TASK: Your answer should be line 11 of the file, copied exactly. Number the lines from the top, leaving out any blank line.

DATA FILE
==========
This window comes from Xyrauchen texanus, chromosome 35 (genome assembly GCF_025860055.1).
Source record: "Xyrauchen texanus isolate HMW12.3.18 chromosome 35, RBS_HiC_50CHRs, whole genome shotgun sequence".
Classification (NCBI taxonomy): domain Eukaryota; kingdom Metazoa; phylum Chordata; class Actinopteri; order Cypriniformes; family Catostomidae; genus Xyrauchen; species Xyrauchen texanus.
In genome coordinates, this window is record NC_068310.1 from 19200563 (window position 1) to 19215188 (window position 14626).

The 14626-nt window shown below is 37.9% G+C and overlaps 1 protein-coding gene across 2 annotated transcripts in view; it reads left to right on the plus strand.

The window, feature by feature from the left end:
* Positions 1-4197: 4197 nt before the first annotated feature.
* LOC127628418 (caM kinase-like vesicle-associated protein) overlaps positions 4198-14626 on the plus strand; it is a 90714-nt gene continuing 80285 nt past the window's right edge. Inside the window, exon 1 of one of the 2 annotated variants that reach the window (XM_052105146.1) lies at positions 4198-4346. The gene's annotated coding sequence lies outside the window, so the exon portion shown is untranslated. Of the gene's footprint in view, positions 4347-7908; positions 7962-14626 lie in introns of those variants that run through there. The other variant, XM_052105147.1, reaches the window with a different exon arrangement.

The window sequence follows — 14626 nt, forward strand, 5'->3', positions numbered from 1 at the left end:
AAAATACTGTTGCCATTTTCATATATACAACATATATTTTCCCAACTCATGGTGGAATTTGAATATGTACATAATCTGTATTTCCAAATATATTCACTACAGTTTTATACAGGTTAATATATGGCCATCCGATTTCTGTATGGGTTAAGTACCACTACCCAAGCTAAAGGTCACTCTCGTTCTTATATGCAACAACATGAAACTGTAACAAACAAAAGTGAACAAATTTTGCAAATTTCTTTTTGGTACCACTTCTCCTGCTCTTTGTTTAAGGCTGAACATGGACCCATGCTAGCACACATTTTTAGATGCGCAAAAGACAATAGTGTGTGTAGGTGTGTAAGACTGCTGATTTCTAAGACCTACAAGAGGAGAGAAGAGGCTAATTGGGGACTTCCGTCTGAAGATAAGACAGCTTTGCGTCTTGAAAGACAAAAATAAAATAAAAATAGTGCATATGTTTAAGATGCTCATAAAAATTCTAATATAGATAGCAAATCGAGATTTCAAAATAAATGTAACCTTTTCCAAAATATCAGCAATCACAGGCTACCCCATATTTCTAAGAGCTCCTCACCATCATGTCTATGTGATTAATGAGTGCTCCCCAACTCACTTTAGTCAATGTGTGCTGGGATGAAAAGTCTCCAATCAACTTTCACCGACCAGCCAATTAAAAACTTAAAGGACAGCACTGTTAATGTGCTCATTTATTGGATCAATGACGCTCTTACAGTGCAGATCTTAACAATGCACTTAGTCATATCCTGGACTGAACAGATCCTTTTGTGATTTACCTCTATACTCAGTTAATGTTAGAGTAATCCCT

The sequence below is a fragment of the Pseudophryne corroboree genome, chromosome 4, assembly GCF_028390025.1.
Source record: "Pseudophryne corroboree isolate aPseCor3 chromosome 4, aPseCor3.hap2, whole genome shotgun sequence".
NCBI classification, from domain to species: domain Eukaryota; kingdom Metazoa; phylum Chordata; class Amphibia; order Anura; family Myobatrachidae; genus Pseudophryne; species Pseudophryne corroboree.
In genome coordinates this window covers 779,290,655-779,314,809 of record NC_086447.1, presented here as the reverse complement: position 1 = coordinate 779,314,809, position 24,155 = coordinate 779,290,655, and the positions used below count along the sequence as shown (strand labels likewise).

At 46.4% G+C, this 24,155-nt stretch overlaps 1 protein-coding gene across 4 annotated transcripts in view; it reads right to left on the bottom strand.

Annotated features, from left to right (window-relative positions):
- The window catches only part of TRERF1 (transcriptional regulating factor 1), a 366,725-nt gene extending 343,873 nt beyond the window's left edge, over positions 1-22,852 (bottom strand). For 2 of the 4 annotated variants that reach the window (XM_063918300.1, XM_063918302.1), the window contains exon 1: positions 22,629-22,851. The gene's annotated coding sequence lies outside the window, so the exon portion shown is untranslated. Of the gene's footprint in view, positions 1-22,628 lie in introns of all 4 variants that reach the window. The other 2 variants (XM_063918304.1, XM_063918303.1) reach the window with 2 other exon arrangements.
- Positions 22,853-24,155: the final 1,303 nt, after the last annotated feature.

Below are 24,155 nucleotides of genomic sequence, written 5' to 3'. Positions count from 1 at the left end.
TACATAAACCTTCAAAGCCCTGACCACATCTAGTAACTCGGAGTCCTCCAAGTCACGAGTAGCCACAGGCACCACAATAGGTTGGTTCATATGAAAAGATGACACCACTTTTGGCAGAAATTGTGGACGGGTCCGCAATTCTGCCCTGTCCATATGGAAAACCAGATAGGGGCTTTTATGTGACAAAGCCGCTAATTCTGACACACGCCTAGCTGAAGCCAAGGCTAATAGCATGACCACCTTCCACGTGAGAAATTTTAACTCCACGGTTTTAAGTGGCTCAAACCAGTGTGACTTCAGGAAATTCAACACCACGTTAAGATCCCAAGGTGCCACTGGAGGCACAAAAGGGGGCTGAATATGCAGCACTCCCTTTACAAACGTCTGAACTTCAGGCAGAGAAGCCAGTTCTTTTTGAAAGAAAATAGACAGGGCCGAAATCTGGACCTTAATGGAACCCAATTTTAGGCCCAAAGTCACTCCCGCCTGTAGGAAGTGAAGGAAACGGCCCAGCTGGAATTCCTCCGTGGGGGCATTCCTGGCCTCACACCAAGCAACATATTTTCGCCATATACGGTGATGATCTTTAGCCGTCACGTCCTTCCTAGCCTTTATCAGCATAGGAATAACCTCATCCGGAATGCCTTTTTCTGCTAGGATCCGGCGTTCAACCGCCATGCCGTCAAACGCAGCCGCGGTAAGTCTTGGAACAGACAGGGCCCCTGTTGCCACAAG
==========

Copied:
The sequence below is a fragment of the Pseudophryne corroboree genome, chromosome 4, assembly GCF_028390025.1.